McKay said she sees a business impact analysis as one of the most important disaster recovery best practices.

It's not a matter of if, it's when. And what is your playbook to recover?
Tamecka McKay CIO, Fort Lauderdale

"Having that third party come in, it can ask the right questions without any bias or any prejudice," McKay said. "Get that information and use that to help the business units understand, 'This is what this means, and this is the impact in the event of a disaster. Is that acceptable to you?'"

In addition, every year the city performs a full-scale exercise that mocks what would happen in a disastrous hurricane. McKay said she wants the city to do a similar exercise involving a ransomware attack.

"It's not a matter of if, it's when," McKay said. "And what is your playbook to recover?"

Testing, testing

Paul Sylvester, head of IT at Ultra Energy, said his company runs disaster recovery scenarios every quarter. Organizations need to make sure their equipment works, especially as infrastructure continually changes.

"Test, test and test again," Sylvester said in a breakout session at VeeamON. "Don't be afraid to push the product."

Ultra Energy, a global engineering firm with a focus on providing safety systems for the nuclear industry, uses Veeam for backup and recovery.

"Even though Veeam is a fantastic product, the results are not always what you expect," Sylvester said.

For example, a failback test estimated to take two hours actually took nine. Sylvester noted that Veeam doesn't need to be as fast with failback, but the test taught him that his team should do that kind of testing on the weekend.

Tracey Bruner and Jerrick Spencer, system administrators for the Navajo Tribal Utility Authority, said in an interview with TechTarget Editorial that they also do quarterly testing. Bruner said they restore to a certain point to make sure everything runs as it should for the provider of utility services to the Navajo Nation, which spans 27,000 square miles across New Mexico, Arizona and Utah.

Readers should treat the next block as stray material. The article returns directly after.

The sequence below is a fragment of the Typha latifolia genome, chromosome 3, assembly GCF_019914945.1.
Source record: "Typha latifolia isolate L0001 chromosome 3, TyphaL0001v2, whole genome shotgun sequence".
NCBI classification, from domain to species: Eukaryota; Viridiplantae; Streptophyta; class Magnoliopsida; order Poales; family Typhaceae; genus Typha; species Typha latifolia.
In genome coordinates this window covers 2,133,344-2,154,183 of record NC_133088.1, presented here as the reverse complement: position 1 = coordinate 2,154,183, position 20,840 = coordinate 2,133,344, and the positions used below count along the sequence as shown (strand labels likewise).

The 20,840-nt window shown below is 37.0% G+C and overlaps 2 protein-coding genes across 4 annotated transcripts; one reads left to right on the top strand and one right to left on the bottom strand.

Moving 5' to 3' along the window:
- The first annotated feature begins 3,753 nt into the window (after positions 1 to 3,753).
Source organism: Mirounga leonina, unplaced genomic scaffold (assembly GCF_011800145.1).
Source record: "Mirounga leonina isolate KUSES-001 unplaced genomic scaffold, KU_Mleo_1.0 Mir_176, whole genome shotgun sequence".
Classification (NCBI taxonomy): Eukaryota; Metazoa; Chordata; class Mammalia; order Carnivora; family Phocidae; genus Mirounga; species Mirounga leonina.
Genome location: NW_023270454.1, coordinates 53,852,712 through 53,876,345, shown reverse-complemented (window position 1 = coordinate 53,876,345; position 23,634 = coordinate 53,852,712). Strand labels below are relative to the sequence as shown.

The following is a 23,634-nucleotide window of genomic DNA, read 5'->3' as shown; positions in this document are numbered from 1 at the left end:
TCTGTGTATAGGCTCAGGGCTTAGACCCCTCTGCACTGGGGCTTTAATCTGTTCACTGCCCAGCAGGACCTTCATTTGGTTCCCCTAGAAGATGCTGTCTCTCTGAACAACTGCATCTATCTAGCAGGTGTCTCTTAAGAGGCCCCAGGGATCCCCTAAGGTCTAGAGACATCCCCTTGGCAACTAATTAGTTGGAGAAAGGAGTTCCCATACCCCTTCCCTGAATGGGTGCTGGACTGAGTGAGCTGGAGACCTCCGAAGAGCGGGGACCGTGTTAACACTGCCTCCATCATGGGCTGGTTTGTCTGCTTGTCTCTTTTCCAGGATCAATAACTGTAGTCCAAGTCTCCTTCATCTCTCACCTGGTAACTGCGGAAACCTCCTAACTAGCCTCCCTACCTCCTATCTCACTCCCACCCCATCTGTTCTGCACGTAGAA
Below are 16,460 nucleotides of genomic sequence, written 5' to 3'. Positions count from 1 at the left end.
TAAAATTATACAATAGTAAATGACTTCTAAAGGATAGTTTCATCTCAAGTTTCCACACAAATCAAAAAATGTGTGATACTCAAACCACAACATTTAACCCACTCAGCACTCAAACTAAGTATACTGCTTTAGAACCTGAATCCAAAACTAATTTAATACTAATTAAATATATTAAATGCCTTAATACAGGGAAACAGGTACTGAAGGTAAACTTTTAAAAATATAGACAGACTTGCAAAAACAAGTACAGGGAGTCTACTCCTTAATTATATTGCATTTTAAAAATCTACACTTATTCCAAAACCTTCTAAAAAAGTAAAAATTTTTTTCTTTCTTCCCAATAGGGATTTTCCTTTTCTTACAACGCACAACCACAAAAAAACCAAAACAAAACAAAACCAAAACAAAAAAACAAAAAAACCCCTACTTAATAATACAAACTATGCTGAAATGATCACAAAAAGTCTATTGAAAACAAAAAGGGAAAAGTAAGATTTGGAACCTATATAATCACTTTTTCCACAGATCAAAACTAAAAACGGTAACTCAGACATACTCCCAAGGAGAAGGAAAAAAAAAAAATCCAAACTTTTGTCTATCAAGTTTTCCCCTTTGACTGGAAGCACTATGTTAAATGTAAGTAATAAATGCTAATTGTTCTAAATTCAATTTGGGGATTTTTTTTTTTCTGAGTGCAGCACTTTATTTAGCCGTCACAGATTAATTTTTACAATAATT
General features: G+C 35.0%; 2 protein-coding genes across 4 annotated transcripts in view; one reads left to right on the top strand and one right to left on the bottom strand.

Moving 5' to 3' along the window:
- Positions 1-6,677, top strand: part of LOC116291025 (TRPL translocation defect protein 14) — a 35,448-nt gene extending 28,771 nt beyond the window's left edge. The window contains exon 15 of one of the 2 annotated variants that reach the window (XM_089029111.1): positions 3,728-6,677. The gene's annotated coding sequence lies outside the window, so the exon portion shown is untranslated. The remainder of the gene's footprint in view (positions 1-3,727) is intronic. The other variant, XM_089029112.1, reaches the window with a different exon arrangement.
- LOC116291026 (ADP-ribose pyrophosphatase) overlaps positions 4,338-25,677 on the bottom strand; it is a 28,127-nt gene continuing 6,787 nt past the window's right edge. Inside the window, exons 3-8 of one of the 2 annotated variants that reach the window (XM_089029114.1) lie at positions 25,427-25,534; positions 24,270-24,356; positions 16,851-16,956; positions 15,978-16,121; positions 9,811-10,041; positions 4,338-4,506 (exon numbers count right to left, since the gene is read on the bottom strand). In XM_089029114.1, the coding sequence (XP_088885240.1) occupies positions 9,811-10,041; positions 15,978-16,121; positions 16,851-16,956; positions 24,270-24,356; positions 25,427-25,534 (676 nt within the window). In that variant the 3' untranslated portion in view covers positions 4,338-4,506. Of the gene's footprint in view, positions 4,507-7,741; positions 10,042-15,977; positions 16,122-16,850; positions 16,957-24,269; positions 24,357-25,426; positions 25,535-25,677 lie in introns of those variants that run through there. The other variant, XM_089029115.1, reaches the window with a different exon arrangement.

Further disaster recovery best practices include the importance of documenting tests and ensuring there is a failback plan, Spencer said.

Importance of company support for backup, DR

Sylvester also recommended getting buy-in from management regarding IT environment upgrades.

"Don't just meet with the IT guys, meet with the stakeholders," Sylvester said. "They need to understand the impact."

Sylvester oversaw a major storage, backup and recovery system overhaul, which included shifting from an old Veeam system to a new one, and adding an HPE StoreOnce appliance for the backup data and HPE Nimble Storage.

In speaking with management, mentioning ransomware helps, said Jochem de Zeeuw, a governance and advice specialist at marine contractor Van Oord in the Netherlands.

"Investing in backup is not typically [what] people want to do," de Zeeuw said at a VeeamON breakout session. "With ransomware, that became a bit different, because people started to see value in the product."

Paul Crocetti is an executive editor at TechTarget Editorial. Since 2015, he has worked on TechTarget's Storage, Data Backup and Disaster Recovery sites.